Some well-meaning folks might tell you not to worry because “muscle weighs more than fat”? Really? What does that even mean? Is someone trying to tell you that the extra 5 pounds of fat you might be trying to drop actually weighs LESS than five pounds of muscle? How can that be? That’s what I’m here to talk about today. The scale does not have to be your enemy, but it also doesn’tt have to be your only measure of your health and fitness. The scale is not the only measure of your body composition and it’s your entire body composition that measures how you feel, how you look and how you weigh yourself.
I might get a little long winded here so bear with me . . . or take a break and come back!
Basically, a pound is a pound. A pound of potato chips is going to weigh the same as a pound of dumbbells. However, the make up of that pound is what matters. The muscle density is MUCH different than fat density. Muscle is about 18% denser than fat so that one pound of muscle is going to take up a lot less space than that same amount of fat. Look at the photo above and see how much more space the fat takes up as compared to the same amount of muscle. The truth is that when placed on a scale, one pound of fat is going to weigh the same as one pound of muscle – just like one pound of bricks is going to weigh the same as one pound of feathers. Where the confusion comes in is that muscle and fat differ in density (muscle is about 18% more dense than fat) and one pound of muscle occupies less space (volume) than one pound of fat.
I want us to stop the madness on the scale. If you get on the scale daily and beat yourself up because the number does not drop, let’s re-think the goal. The scale is NOT the end all be all. In fact, it can be darn deceiving. Our bodies fluctuate from 2-4 pounds a day depending on our hydration, how much sleep we have had, what types of food we’ve eaten, how much sodium we’ve had and, for females, what time of the month it is. The scale does not give a reading on body composition. Have you ever looked at a photo and stats on a person and thought, “Wow, they look great but weigh more than I’d thought” or something along those lines. That’s because it’s all about body composition and the ratio of lean body mass or muscle as compared to fat. Someone may weigh less on the scale but actually look larger and less fit than someone weighing more.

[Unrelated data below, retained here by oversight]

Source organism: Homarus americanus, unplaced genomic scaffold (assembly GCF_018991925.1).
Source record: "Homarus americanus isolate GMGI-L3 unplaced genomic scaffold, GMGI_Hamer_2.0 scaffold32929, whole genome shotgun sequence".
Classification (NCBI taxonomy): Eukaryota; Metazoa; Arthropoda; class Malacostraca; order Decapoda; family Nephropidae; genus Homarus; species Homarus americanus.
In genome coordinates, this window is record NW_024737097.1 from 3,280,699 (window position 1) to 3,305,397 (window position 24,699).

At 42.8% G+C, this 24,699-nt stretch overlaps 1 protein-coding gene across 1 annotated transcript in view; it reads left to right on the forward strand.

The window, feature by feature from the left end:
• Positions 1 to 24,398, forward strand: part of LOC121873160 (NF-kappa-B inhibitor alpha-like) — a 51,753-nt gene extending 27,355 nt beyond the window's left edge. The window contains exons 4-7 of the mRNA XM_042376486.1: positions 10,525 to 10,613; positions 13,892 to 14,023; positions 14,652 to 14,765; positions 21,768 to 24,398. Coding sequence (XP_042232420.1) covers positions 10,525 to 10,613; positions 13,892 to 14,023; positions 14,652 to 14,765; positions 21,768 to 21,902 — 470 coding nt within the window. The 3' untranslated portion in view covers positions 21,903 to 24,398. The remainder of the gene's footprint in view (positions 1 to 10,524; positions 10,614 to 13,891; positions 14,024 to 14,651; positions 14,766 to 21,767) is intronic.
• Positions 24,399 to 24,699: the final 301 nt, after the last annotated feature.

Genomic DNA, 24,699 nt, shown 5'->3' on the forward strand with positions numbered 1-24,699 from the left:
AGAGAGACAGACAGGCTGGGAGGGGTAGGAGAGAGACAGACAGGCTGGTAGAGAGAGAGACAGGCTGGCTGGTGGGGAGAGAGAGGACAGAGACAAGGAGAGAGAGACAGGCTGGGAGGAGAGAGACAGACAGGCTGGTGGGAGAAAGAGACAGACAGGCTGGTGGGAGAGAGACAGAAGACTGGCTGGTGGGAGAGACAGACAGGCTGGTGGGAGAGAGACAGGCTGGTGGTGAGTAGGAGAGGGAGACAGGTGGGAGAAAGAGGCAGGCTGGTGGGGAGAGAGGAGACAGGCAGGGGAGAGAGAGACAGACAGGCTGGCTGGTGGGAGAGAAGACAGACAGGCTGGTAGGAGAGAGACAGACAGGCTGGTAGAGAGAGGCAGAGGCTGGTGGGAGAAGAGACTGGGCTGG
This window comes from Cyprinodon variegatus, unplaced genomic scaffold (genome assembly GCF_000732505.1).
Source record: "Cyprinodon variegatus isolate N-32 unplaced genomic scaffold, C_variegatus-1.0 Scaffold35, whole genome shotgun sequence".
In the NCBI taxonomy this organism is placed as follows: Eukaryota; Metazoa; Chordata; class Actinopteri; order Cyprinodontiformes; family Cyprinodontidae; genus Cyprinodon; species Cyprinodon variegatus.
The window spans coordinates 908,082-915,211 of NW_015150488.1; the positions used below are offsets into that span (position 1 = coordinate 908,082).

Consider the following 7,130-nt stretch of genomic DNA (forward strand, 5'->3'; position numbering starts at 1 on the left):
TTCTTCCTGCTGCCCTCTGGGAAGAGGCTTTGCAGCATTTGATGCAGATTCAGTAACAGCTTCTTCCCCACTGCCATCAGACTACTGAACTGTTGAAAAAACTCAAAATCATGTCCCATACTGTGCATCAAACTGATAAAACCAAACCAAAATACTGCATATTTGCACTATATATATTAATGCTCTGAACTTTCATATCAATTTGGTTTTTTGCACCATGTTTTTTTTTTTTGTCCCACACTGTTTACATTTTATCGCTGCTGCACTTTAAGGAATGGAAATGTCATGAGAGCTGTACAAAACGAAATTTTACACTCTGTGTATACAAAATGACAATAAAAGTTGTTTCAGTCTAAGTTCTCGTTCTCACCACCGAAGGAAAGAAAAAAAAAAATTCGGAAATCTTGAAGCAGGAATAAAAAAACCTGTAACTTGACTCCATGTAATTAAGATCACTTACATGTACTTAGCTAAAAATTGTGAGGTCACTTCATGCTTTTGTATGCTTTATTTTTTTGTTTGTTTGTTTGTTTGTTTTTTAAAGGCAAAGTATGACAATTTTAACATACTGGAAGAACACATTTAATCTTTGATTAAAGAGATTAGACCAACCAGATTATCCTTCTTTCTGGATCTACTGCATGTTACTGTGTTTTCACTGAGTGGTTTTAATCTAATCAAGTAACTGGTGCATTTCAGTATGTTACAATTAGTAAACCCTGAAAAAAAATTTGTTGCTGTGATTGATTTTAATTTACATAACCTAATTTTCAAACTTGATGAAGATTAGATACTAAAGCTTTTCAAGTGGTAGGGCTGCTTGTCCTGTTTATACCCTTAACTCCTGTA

The goal for all of us should be to be healthy. I think I can say that without getting too much disagreement. Being healthy will come from having more lean muscle mass – not from trying to be skinny or reaching the lightest number possible on the scale.
If the focus is on having more muscle your body will have a leaner look, reduced risk of injury, more strength, better balance, more energy, better self-esteem, improved metabolism and insulin sensitivity.
So, here I’m going to get a little “sciency”‘ because this really does matter. Each pound of fat in your body represents 3,500 calories of unused energy. So, to lose one pound you have to create a deficit of 3,500 calories by either burning them off with exercise, eating 3,500 calories less or a combination of the two. The beauty of having more muscle is that one pound of muscle burns more calories while you are sitting on the couch that that same one pound of fat.
Therefore, looking at body composition is so much more than a mere number on the scale. If you have been trying to drop a few pounds and have been exercising and eating right it can be so frustrating if the scale does not budge. But, you have to remember that your total body weight includes not only fat and muscle, but your bones and organs, fluids and everything else in your body. If you ARE losing fat and gaining muscle the number will be the same but the body composition will be completely different – and that’s a good thing! Remember, if you are switching out the one pound of fat with a pound of muscle, that pound will take up less space and appear smaller. If that continues you will appear smaller and firmer and drop inches.
So, now that we know that the scale is not the end all be all, we can even put it away. You can judge your progress with how your clothes fit, before and after photos, body composition testing and, best of all, how you feel.
Take a look at the photo below. The image on the left shows the woman weighing 127 lbs. The woman on the right weighs more, at 136 lbs, but notice how much leaner she looks. Her abs are flatter and more defined and her booty looks lifter and firmer. The added muscle makes her appear much leaner. She also looks stronger, more fit and much more able to “leap tall buildings in a single bound.”
So . . . .PUT IT AWAY!
Have a GREAT weekend! We are liking our UGA Win today!